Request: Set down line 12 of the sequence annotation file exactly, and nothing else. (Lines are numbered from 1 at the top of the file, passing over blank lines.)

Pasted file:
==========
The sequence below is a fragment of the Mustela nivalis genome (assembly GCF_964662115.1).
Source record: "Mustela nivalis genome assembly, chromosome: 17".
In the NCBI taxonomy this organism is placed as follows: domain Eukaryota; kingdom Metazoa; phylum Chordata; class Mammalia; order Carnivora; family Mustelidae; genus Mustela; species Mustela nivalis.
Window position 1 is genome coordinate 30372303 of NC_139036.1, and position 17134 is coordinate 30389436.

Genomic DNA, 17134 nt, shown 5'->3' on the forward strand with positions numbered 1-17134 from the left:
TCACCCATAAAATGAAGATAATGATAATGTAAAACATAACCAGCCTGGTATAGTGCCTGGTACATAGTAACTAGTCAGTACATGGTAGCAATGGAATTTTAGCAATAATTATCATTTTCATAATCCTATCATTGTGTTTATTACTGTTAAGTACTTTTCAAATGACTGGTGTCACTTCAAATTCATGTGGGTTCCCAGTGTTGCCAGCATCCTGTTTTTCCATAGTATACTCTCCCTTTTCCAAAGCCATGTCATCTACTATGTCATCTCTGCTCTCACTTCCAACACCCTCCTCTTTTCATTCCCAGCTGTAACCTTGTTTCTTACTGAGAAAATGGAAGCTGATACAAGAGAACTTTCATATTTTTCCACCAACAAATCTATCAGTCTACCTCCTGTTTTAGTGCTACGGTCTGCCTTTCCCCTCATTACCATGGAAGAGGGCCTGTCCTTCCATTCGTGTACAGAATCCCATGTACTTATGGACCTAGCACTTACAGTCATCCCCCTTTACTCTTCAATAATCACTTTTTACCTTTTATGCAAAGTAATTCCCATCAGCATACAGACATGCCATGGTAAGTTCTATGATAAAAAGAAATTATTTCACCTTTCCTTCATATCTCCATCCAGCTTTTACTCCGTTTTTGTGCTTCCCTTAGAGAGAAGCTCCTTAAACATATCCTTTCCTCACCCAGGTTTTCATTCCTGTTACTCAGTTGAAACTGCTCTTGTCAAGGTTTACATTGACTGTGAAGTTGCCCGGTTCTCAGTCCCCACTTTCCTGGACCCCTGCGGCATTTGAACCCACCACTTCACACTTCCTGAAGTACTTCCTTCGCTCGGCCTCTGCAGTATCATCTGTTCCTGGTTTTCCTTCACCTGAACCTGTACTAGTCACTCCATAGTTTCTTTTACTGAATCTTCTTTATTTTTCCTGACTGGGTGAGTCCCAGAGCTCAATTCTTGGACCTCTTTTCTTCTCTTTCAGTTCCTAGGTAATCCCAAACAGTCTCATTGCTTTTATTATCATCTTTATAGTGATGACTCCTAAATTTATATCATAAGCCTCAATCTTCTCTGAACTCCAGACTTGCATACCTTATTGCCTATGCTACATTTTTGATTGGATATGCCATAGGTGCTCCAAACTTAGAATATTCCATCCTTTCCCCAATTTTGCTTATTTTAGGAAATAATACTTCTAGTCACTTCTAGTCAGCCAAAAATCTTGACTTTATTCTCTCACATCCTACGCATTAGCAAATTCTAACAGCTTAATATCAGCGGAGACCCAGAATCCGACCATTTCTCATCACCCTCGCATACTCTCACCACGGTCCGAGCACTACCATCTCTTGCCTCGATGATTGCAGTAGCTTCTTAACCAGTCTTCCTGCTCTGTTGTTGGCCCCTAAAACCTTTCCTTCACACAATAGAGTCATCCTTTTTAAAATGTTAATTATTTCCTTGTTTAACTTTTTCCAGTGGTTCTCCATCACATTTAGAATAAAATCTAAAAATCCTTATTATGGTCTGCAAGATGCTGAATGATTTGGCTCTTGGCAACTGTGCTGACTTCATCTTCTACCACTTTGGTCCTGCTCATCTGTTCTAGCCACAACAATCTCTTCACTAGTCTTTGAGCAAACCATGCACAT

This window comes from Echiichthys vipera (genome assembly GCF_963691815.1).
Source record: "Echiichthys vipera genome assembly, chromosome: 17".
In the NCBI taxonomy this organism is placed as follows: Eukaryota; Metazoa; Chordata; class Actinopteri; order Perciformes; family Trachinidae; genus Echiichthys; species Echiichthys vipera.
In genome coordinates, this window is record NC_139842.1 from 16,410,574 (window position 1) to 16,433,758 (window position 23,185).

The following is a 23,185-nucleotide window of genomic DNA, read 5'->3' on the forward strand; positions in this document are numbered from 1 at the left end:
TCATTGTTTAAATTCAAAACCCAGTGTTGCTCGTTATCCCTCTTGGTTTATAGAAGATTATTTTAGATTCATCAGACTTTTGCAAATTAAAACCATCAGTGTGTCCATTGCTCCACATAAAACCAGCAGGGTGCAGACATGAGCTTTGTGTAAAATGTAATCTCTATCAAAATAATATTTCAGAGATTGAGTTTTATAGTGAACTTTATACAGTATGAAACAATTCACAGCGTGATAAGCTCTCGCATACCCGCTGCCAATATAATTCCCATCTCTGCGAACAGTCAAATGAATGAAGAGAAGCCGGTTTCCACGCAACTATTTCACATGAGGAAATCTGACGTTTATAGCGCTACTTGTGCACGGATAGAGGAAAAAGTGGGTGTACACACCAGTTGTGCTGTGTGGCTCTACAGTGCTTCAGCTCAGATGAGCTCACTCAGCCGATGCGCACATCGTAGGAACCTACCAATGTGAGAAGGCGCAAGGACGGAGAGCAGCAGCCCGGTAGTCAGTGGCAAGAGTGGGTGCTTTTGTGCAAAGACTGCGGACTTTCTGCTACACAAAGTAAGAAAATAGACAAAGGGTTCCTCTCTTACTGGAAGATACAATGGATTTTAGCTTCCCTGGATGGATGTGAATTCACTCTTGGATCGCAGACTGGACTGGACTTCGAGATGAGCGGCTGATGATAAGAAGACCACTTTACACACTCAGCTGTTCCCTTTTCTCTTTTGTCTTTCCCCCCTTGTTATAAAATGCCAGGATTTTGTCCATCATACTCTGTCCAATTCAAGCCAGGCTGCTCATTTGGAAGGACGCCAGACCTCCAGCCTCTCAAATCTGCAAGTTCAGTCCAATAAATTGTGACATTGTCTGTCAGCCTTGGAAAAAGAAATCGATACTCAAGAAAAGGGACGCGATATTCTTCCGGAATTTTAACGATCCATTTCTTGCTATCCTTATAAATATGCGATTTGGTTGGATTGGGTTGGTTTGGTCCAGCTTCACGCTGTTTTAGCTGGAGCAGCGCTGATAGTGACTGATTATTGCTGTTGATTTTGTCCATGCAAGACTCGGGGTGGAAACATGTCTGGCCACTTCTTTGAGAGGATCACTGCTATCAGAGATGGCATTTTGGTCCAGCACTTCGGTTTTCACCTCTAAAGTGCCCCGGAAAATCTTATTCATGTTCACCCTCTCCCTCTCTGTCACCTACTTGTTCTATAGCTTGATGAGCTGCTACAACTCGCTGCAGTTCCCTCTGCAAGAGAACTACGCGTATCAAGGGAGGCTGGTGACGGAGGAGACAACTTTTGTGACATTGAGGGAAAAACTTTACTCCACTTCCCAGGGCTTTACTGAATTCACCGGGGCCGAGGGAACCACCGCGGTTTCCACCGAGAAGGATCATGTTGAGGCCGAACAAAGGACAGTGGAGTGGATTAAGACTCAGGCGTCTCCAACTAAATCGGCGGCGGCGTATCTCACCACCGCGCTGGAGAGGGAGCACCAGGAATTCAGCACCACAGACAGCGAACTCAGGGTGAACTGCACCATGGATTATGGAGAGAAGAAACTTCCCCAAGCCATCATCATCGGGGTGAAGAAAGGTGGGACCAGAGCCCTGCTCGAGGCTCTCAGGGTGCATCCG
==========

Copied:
TCATTGTTTAAATTCAAAACCCAGTGTTGCTCGTTATCCCTCTTGGTTTATAGAAGATTATTTTAGATTCATCAGACTTTTGCAAATTAAAACCATCAGTGTGTCCATTGCTCCACATAAAACCAGCAGGGTGCAGACATGAGCTTTGTGTAAAATGTAATCTCTATCAAAATAATATTTCAGAGATTGAGTTTTATAGTGAACTTTATACAGTATGAAACAATTCACAGCGTGATAAGCTCTCGCATACCCGCTGCCAATATAATTCCCATCTCTGCGAACAGTCAAATGAATGAAGAGAAGCCGGTTTCCACGCAACTATTTCACATGAGGAAATCTGACGTTTATAGCGCTACTTGTGCACGGATAGAGGAAAAAGTGGGTGTACACACCAGTTGTGCTGTGTGGCTCTACAGTGCTTCAGCTCAGATGAGCTCACTCAGCCGATGCGCACATCGTAGGAACCTACCAATGTGAGAAGGCGCAAGGACGGAGAGCAGCAGCCCGGTAGTCAGTGGCAAGAGTGGGTGCTTTTGTGCAAAGACTGCGGACTTTCTGCTACACAAAGTAAGAAAATAGACAAAGGGTTCCTCTCTTACTGGAAGATACAATGGATTTTAGCTTCCCTGGATGGATGTGAATTCACTCTTGGATCGCAGACTGGACTGGACTTCGAGATGAGCGGCTGATGATAAGAAGACCACTTTACACACTCAGCTGTTCCCTTTTCTCTTTTGTCTTTCCCCCCTTGTTATAAAATGCCAGGATTTTGTCCATCATACTCTGTCCAATTCAAGCCAGGCTGCTCATTTGGAAGGACGCCAGACCTCCAGCCTCTCAAATCTGCAAGTTCAGTCCAATAAATTGTGACATTGTCTGTCAGCCTTGGAAAAAGAAATCGATACTCAAGAAAAGGGACGCGATATTCTTCCGGAATTTTAACGATCCATTTCTTGCTATCCTTATAAATATGCGATTTGGTTGGATTGGGTTGGTTTGGTCCAGCTTCACGCTGTTTTAGCTGGAGCAGCGCTGATAGTGACTGATTATTGCTGTTGATTTTGTCCATGCAAGACTCGGGGTGGAAACATGTCTGGCCACTTCTTTGAGAGGATCACTGCTATCAGAGATGGCATTTTGGTCCAGCACTTCGGTTTTCACCTCTAAAGTGCCCCGGAAAATCTTATTCATGTTCACCCTCTCCCTCTCTGTCACCTACTTGTTCTATAGCTTGATGAGCTGCTACAACTCGCTGCAGTTCCCTCTGCAAGAGAACTACGCGTATCAAGGGAGGCTGGTGACGGAGGAGACAACTTTTGTGACATTGAGGGAAAAACTTTACTCCACTTCCCAGGGCTTTACTGAATTCACCGGGGCCGAGGGAACCACCGCGGTTTCCACCGAGAAGGATCATGTTGAGGCCGAACAAAGGACAGTGGAGTGGATTAAGACTCAGGCGTCTCCAACTAAATCGGCGGCGGCGTATCTCACCACCGCGCTGGAGAGGGAGCACCAGGAATTCAGCACCACAGACAGCGAACTCAGGGTGAACTGCACCATGGATTATGGAGAGAAGAAACTTCCCCAAGCCATCATCATCGGGGTGAAGAAAGGTGGGACCAGAGCCCTGCTCGAGGCTCTCAGGGTGCATCCG